Meet Our Producers
In an era where good quality sake can be found worldwide, Chiyo Brewery strives for more through terroir-driven sake, a concept that may be common in the world of wine yet not so much with Japan’s national drink. Located in Nara prefecture, what is one of the most historic regions in Japan for sake brewing, current CEO Mr. Tetsuya Sakai (pictured) pays homage to his locality at every turn. He made the unique decision that rice used for sake brewing should be grown by his own staff members in the rice paddy fields built adjacent to the brewery in Kujira village.
Chiyo’s two sake brands also expresses terroir – the one reserved for all sake made from Yamadanishiki rice grown in their own rice field is aptly named ‘Kujira,’ while the ‘Shinomine’ range pays tribute to Mt. Katsuragi (which used to be called Shinomine in the past) which looms over the brewery and where all of the brewing water is sourced from. To top it all off, every sake produced is Junmai, a style of sake made without the addition of distilled alcohol, as Mr. Sakai believes that the true essence of sake can only be depicted through this most undiluted style.
While Chiyo Brewery may have limited production capabilities for being small, they compensate with big dreams to continue producing “sake expressive of terroir through utmost time and effort.”
For Mioya Brewery, creating the perfect sake requires one, a brewery method that brings out the umami of rice and koji and two, the respect of their unique terroir that is Noto peninsula, Ishikawa prefecture. The brewery’s central belief is to always strive for innovation while being true to traditions and that “ideal sake-making is attainable only when we explore the possibilities of sake by taking it seriously and listening to its voice.”
Carrying two brands of sake, Homare and Yuho, the latter was created as a passion project by current president Miho Fujita. While being one of the few female presidents of a sake brewery in all of Japan and having had no prior experience with sake brewing coming from a marketing background, Ms. Fujita did not shy away from following her gut when taking over the family brewery, which was that good sake must pair well with any type of food. To achieve this objective, Ms. Fujita found a kindred spirit in current master brewer Mr. Toshiaki Yokomichi, who was brought on board to create sake that respects the umami and acidity found innately in this rice-based beverage instead of subduing these aromas and flavours. Given how this dream team has perfected their craft, look no further than Mioya Brewery when in doubt for the perfect food pairing!
In north western Japan lies Yamagata prefecture, renown as producers of one of the highest quality ginjo sake around, a premium fruity and floral style requiring exceptional craftsmanship to brew. Despite such competition, Sakata Brewery (or ‘Jokigen,’ the name of its house brand of sake that has now become synonymous with the name of the brewery) leads the pack.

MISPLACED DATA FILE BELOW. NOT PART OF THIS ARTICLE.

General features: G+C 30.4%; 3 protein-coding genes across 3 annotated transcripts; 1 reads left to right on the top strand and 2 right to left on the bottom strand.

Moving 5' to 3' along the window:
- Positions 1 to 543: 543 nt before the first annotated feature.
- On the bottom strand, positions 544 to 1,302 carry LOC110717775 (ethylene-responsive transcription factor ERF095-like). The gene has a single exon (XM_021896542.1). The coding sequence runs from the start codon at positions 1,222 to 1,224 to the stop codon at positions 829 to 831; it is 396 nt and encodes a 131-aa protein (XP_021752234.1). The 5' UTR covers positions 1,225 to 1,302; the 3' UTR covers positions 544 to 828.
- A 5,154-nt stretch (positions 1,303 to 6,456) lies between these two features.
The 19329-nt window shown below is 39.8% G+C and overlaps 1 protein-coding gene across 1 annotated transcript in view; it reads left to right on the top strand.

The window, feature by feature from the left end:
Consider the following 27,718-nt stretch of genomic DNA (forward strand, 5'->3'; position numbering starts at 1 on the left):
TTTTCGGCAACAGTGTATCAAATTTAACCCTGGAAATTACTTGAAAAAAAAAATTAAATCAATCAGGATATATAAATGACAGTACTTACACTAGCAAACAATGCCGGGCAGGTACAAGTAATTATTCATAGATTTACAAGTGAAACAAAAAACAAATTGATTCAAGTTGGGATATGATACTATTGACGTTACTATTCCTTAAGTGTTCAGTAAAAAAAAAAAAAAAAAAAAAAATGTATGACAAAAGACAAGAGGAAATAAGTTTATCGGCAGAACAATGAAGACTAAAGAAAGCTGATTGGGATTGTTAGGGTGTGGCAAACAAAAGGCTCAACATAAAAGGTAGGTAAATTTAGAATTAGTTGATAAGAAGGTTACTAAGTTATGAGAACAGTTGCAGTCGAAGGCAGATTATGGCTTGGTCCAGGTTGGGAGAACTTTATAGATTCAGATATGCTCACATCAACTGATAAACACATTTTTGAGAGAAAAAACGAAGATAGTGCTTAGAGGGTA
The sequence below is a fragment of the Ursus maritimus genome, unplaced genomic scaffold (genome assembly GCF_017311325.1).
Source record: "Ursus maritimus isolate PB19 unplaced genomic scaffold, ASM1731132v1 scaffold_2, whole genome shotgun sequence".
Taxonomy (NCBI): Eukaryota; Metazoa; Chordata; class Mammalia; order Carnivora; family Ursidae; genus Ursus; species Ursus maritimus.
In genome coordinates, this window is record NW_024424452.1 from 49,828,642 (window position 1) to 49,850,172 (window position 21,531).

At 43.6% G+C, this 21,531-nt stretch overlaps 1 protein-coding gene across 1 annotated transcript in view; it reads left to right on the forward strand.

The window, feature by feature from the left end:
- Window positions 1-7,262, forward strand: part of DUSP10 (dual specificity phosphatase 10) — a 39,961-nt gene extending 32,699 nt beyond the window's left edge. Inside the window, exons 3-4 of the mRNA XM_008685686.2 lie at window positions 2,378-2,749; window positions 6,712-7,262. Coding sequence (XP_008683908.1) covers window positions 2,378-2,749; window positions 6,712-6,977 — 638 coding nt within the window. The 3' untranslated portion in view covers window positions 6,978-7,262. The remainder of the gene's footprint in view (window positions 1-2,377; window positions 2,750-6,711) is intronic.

The secret to the brewery’s success lies with a certain Mr. Shoichi Sato, the current president and master brewer. Mr. Sato’s predecessors did not care about producing quality but more large quantities of simple sake. Yet with true passion (to this day you can find him helping out in the rice fields himself!) and a scholarly approach to the brewing process (i.e. experimenting with in-house yeast production), Mr. Sato has gained the respect of not only his staff but his colleagues within the sake world at large.
Probably most revered is the breadth of sake-specific rice Jokigen handles with a devotion to locally grown rice, as opposed to the rather limited choices of sake-specific rice other breweries decide to work with. Such avant-garde practices have clearly paid off for Mr. Sato, as evidenced by how the brewery has become a constant feature in national tasting competitions in recent years, taking top honours five years in a row!
Hyogo prefecture is known as the birthplace of sake and it is within this historic area that Ibaraki Brewery continues to push the envelope. From allowing locals to partake in the brewing process hands-on, to paying tribute to locally grown rice, to using innovative flower yeast to produce one-of-a-kind products, the brewery was distinguished as a registered Hyogo Prefecture tangible cultural heritage in 2008.
These efforts to continue the narrative of the evolution of Japan’s national beverage stems from Mr. Ibaraki, the ninth president and master brewer of this family brewery that was established in 1848. Mr. Ibaraki, a young, convivial yet ambitious spirit believes that “the greatest fun in life is chatting and drinking sake with really good friends. Our sake is made with the drink you would have at that type of gathering in mind.” Given this philosophy, the brewery’s house brand, ‘Rairaku,’ means ‘to bring merriment’ to those that drink their beloved sake.